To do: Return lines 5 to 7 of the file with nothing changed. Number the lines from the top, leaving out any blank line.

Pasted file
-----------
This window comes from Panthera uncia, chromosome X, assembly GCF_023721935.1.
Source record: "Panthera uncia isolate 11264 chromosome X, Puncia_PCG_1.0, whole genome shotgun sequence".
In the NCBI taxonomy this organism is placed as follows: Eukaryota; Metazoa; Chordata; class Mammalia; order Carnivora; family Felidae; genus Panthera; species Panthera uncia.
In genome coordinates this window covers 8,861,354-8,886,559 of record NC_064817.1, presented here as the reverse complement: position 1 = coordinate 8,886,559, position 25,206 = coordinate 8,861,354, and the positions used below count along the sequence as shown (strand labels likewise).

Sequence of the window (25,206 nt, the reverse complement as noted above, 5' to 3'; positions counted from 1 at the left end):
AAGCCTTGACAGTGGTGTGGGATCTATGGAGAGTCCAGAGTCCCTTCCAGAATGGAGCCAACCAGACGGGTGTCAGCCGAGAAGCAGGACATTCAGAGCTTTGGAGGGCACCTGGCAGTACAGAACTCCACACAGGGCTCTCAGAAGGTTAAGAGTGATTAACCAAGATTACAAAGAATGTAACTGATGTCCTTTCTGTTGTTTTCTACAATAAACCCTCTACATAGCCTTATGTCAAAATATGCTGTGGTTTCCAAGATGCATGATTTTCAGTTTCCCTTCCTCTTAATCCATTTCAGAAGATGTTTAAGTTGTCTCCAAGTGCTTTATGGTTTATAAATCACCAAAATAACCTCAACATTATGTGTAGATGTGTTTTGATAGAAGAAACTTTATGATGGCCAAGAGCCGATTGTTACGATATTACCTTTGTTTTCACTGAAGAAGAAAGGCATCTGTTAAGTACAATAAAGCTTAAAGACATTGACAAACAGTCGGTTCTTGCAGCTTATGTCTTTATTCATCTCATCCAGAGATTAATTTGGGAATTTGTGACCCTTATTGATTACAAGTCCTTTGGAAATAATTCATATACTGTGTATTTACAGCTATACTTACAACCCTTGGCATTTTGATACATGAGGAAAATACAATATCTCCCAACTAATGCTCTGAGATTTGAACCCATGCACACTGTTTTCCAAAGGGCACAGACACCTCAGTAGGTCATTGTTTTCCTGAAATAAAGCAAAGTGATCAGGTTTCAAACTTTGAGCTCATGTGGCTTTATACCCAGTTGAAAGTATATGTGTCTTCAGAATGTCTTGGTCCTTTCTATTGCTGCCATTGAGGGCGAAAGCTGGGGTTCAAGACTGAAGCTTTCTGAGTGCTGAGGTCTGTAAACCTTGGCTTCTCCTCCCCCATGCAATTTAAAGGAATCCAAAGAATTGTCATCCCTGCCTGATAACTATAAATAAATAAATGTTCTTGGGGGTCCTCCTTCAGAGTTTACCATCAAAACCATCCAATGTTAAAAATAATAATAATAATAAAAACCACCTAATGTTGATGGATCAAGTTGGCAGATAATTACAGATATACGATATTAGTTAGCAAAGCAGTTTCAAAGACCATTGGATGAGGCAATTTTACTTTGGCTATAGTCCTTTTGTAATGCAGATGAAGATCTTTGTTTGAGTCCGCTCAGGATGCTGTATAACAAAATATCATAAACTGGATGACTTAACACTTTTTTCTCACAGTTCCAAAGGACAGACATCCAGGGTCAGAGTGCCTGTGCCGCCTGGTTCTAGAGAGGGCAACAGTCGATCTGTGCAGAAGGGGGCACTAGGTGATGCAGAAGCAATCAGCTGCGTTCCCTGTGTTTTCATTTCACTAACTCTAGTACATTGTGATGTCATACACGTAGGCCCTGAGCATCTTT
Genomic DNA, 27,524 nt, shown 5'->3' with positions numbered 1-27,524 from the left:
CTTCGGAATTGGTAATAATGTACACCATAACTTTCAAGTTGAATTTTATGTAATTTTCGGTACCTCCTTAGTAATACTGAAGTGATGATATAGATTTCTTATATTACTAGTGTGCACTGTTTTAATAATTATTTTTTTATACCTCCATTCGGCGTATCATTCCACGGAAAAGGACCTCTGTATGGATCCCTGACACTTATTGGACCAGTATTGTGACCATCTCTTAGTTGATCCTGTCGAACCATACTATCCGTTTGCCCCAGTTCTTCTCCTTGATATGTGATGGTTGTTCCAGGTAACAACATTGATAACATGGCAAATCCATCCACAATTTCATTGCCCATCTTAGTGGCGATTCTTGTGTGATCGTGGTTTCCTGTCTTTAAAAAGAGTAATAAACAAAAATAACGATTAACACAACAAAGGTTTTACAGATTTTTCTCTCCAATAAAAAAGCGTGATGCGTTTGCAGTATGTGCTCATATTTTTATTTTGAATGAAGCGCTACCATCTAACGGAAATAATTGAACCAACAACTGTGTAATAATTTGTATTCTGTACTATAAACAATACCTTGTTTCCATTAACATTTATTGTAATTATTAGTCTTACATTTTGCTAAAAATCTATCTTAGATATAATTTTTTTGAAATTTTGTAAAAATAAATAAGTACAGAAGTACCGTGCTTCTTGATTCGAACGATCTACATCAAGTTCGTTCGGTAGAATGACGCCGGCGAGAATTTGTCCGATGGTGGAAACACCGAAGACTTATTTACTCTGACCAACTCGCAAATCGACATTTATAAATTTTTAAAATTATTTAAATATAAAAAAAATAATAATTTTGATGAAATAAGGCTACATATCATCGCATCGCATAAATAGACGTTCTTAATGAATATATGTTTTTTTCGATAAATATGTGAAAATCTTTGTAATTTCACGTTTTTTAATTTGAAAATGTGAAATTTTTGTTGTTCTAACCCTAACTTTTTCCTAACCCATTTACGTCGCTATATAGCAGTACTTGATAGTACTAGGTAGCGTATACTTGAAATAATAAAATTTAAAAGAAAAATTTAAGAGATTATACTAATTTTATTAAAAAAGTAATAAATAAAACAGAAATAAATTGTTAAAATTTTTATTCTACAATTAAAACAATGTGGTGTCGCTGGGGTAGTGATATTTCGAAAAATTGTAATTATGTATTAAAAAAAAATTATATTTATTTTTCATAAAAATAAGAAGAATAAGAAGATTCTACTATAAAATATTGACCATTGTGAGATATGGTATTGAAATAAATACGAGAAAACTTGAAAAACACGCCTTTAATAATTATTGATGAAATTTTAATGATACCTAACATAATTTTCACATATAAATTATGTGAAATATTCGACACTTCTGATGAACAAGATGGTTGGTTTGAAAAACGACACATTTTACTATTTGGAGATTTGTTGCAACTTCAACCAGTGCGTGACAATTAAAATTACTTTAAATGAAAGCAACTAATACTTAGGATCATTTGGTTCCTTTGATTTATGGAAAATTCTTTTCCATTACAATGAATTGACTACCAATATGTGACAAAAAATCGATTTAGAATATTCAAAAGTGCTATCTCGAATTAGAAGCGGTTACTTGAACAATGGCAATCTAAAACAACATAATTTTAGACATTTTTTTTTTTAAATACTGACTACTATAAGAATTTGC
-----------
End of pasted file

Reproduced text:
Sequence of the window (25,206 nt, the reverse complement as noted above, 5' to 3'; positions counted from 1 at the left end):
AAGCCTTGACAGTGGTGTGGGATCTATGGAGAGTCCAGAGTCCCTTCCAGAATGGAGCCAACCAGACGGGTGTCAGCCGAGAAGCAGGACATTCAGAGCTTTGGAGGGCACCTGGCAGTACAGAACTCCACACAGGGCTCTCAGAAGGTTAAGAGTGATTAACCAAGATTACAAAGAATGTAACTGATGTCCTTTCTGTTGTTTTCTACAATAAACCCTCTACATAGCCTTATGTCAAAATATGCTGTGGTTTCCAAGATGCATGATTTTCAGTTTCCCTTCCTCTTAATCCATTTCAGAAGATGTTTAAGTTGTCTCCAAGTGCTTTATGGTTTATAAATCACCAAAATAACCTCAACATTATGTGTAGATGTGTTTTGATAGAAGAAACTTTATGATGGCCAAGAGCCGATTGTTACGATATTACCTTTGTTTTCACTGAAGAAGAAAGGCATCTGTTAAGTACAATAAAGCTTAAAGACATTGACAAACAGTCGGTTCTTGCAGCTTATGTCTTTATTCATCTCATCCAGAGATTAATTTGGGAATTTGTGACCCTTATTGATTACAAGTCCTTTGGAAATAATTCATATACTGTGTATTTACAGCTATACTTACAACCCTTGGCATTTTGATACATGAGGAAAATACAATATCTCCCAACTAATGCTCTGAGATTTGAACCCATGCACACTGTTTTCCAAAGGGCACAGACACCTCAGTAGGTCATTGTTTTCCTGAAATAAAGCAAAGTGATCAGGTTTCAAACTTTGAGCTCATGTGGCTTTATACCCAGTTGAAAGTATATGTGTCTTCAGAATGTCTTGGTCCTTTCTATTGCTGCCATTGAGGGCGAAAGCTGGGGTTCAAGACTGAAGCTTTCTGAGTGCTGAGGTCTGTAAACCTTGGCTTCTCCTCCCCCATGCAATTTAAAGGAATCCAAAGAATTGTCATCCCTGCCTGATAACTATAAATAAATAAATGTTCTTGGGGGTCCTCCTTCAGAGTTTACCATCAAAACCATCCAATGTTAAAAATAATAATAATAATAAAAACCACCTAATGTTGATGGATCAAGTTGGCAGATAATTACAGATATACGATATTAGTTAGCAAAGCAGTTTCAAAGACCATTGGATGAGGCAATTTTACTTTGGCTATAGTCCTTTTGTAATGCAGATGAAGATCTTTGTTTGAGTCCGCTCAGGATGCTGTATAACAAAATATCATAAACTGGATGACTTAACACTTTTTTCTCACAGTTCCAAAGGACAGACATCCAGGGTCAGAGTGCCTGTGCCGCCTGGTTCTAGAGAGGGCAACAGTCGATCTGTGCAGAAGGGGGCACTAGGTGATGCAGAAGCAATCAGCTGCGTTCCCTGTGTTTTCATTTCACTAACTCTAGTACATTGTGATGTCATACACGTAGGCCCTGAGCATCTTT
Genomic DNA, 27,524 nt, shown 5'->3' with positions numbered 1-27,524 from the left: